Greystone Books publishes a series of "Literary Companions" to natural environments -- mountains. rivers and lakes, deserts, gardens, and the sea, so far. Now they come to my environment -- night -- and have been kind enough to include a chapter from The Soul of the Night, the chapter called "The Shape of Night." I am in lovely company, admired companions of several generations -- Diane Ackerman, Timothy Ferris, Annie Dillard, Henry Beston, Loren Eiseley, Louise Erdrich, Pico Iyer, and Gretel Ehrlich, to name but a few -- all connoisseurs of darkness.
Our earliest mammalian ancestors were presumably nocturnal -- to escape the predations of dinosaurs -- but for most of human history we have been afraid of the dark, huddling in caves around stuttering fires, curled together in darkness like mice in a burrow. Night belonged to animals with big, dark-adapted eyes and sharp teeth, to footpads and graverobbers, to werewolves and vampires. Ironically, it was with the coming of electric illumination that it became reasonably safe to go out and about at night, even as the illumination erased the best reason to do so.
William Blake called day Earth's "blue mundane shell...a hard coating of matter that separates us from Eternity." At night we peer into infinity, awash in a myriad of stars. We creep to the door of the cave and look up into the Milky Way and catch a glimpse of divinity -- everlasting, all-embracing, utterly unknowable. Night -- that cone of shadow, that wizard's cap of spells and omens -- is the chink in Earth's shell through which we court Ultimate Mystery the way Pyramus courted Thisbe.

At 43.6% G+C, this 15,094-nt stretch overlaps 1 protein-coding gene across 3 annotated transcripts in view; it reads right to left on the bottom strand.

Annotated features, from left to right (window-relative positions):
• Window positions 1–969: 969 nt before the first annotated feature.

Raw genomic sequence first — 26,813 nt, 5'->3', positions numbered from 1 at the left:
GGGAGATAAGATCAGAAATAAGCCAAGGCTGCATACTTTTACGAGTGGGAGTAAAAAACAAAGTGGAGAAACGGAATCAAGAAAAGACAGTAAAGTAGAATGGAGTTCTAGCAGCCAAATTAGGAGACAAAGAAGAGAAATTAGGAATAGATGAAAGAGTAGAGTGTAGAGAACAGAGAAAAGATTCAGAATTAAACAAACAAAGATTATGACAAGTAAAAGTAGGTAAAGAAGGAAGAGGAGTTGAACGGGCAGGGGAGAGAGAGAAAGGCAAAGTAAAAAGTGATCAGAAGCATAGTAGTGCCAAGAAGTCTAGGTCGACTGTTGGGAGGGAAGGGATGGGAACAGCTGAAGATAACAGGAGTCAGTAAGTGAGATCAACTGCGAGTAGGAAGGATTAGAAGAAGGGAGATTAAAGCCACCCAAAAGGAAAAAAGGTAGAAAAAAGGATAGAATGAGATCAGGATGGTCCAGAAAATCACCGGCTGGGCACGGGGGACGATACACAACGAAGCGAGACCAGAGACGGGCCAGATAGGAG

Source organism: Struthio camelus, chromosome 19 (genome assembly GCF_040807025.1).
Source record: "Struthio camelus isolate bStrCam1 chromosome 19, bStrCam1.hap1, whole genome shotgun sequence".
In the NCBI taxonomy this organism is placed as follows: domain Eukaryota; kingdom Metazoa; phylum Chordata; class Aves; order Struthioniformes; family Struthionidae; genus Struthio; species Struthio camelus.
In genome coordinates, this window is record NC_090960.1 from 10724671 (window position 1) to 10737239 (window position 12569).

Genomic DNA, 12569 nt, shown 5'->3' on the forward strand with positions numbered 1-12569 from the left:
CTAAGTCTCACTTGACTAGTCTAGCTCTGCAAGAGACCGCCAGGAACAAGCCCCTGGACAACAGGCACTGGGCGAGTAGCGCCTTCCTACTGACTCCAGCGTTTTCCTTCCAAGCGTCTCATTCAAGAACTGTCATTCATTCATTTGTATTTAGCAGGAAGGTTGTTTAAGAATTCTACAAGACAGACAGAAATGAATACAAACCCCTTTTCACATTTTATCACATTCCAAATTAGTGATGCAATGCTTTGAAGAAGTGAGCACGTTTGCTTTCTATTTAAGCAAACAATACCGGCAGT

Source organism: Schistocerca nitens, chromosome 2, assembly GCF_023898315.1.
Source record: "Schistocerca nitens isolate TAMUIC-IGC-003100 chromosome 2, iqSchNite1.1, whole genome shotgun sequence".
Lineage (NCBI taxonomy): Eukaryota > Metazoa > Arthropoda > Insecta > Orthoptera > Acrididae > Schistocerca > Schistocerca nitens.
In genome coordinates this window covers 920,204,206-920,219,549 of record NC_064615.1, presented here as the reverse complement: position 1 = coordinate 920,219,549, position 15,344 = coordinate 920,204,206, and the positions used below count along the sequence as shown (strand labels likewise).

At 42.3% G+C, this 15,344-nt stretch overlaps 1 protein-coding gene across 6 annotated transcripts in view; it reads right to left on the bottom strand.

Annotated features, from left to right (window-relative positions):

Which is why, I suppose, that whenever I think of "the porch" of people who visit here, I imagine Carolina rockers on a southern summer verandah, far from city lights, Vega, Deneb and Altair swimming in the Milky Way, fireflies flickering on the lawn. At some point the conversation ceases and we simply sit, rock, and listen to the sounds of the night -- the whippoorwill, the bullfrog, the cricket and the owl -- and let starlight fall upon our heads like a sprinkling of holy water.